Fortunately the river was fairly low or we might have been paddling or swimming for the next mile or so, before the path veered away and climbed to a road and we found ourselves briefly in suburbia. Then we came across a large BEA twin prop plane, its presence soon explained by a sign ‘The Museum of Berkshire Aviation’. It was closed which saved us from having to decide if we wanted to be enthralled by “Berkshire’s dynamic contribution to aviation history.”

You can find out more on the museum web site, which includes a picture of a rather dinky little ‘Miles Pusher’, which was “built by F. G. Miles under protest and therefore never flew.” Miles went bust in 1947, and Handley Page took over the designs, accounting for the Handley Page Herald turboprop standing outside. Miles from 1942 had been designing an experimental supersonic jet aircraft to fly at 1000mph, but the Air Ministry in 1946 cancelled this, deciding only to build it as an unmanned rocket-powered scale model which achieved controlled flight at Mach 1.34 – 1020mph. The design of the Miles M52 informed the later English Electric Lightning which I saw at the Farnborough Air Show in the early 1950s and could out-perform anything from that era.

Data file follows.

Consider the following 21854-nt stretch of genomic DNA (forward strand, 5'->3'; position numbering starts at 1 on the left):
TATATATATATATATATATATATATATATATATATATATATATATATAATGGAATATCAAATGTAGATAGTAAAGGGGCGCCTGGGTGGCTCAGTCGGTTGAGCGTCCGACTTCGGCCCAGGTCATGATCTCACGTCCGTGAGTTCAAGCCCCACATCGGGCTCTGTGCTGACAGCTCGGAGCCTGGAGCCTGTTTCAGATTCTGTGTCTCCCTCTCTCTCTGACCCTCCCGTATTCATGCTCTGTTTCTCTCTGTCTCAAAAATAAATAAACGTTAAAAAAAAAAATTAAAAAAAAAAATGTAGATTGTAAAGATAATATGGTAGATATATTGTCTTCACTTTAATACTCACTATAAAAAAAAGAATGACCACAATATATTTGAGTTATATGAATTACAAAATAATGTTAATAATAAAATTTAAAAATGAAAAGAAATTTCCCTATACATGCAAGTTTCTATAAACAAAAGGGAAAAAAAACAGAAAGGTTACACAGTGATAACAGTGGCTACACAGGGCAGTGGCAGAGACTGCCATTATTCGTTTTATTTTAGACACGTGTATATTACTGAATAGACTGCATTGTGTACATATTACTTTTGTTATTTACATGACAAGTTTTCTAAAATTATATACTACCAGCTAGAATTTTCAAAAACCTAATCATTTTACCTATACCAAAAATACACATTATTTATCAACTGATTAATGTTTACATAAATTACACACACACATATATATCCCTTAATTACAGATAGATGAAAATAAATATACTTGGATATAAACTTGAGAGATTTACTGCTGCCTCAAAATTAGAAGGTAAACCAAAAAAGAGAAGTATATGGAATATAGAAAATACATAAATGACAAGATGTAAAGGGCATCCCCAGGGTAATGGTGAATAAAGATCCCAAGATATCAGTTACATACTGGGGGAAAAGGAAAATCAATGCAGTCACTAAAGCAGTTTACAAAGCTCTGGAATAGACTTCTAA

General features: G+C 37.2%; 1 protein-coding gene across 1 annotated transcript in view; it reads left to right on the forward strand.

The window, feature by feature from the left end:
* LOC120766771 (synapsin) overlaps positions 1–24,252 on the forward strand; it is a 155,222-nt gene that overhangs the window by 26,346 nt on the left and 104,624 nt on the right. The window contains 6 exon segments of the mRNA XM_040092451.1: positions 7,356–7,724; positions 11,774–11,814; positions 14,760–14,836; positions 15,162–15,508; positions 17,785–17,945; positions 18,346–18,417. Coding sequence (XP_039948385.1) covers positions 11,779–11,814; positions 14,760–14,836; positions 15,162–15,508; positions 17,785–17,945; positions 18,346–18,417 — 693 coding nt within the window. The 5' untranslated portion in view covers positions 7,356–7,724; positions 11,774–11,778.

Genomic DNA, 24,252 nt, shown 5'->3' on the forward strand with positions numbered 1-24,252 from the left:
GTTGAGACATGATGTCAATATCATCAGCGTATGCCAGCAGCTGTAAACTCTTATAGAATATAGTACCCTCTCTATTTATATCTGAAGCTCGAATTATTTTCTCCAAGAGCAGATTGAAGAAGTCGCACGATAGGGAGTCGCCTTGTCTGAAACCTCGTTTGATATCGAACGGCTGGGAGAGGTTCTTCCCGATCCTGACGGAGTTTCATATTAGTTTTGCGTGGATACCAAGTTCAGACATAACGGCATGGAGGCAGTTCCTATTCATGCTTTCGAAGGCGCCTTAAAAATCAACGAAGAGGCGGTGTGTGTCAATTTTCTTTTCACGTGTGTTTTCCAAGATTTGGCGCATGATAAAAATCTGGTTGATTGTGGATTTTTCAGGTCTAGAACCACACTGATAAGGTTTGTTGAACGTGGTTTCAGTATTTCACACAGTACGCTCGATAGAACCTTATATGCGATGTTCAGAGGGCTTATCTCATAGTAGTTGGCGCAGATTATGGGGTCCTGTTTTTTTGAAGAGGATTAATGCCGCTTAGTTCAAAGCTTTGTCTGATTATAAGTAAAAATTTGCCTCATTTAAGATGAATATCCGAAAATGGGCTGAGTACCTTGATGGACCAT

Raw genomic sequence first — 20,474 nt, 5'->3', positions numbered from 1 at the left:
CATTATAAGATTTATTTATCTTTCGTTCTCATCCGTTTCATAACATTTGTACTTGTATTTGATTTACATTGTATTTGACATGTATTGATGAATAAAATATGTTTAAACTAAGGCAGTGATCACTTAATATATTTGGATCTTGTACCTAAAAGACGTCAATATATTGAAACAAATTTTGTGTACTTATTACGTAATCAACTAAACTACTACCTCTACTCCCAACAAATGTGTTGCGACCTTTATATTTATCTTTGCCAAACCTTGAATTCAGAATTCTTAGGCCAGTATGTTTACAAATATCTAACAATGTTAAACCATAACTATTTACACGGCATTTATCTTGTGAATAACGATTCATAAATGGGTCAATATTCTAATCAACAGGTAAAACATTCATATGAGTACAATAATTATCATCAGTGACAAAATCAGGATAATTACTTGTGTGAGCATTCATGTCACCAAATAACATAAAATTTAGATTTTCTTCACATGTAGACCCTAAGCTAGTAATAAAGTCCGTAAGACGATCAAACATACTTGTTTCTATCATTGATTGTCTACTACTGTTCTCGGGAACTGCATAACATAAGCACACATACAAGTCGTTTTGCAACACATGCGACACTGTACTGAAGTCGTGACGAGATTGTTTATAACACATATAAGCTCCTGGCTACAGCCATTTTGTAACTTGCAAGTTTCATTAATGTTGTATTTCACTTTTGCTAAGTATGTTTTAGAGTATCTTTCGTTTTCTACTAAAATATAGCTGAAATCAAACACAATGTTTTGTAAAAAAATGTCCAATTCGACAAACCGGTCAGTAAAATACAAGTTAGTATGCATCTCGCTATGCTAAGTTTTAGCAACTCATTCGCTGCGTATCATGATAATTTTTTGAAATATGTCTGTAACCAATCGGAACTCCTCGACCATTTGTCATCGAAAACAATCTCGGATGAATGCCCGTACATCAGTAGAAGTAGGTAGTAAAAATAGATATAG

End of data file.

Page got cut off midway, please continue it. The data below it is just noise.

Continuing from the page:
We didn’t hang around, though Sam looked up a few things on his mobile and we photographed the Fairey Gannet out the back before going along the footpath and down to the river to continue our path through rural Berkshire alongside the river to Whistley Mill Lane.

This leads to a ford over the Old River, still a stream of the River Loddon, and unless you are driving a Land Rover or something larger, its probably best to turn around and go back. The level markers were at 2 feet, but fortunately there is a footpath to a footbridge around 60 yards to the south which we crossed, taking us to the Lands End pub, which might have been a good place to lunch, but we had brought sandwiches.

The next mile or so took us through the Charvil, a suburban fringe of Twyford, and with some difficulty across the A4 to Milestone Ave, a narrow lane with some 1930s development on the east side for the first half mile or so. Just before a bridge over one of the minor arms of the Loddon, a footpath leads off to the River Thames. We’ve previously walked along the Thames path on the opposite bank, which we came on to a mile or two later as it crosses the bridge at Sonning.

Sonning is home to Uri Geller

We took a look inside St Andrew’s Church there (and were given a copy of what must be one of the most lavishly produced church magazines in the country) and briefly explored the grounds before taking the path from the churchyard to rejoin the Thames path, walking along this into Reading for the train home.

Many more pictures from the walk on My London Diary.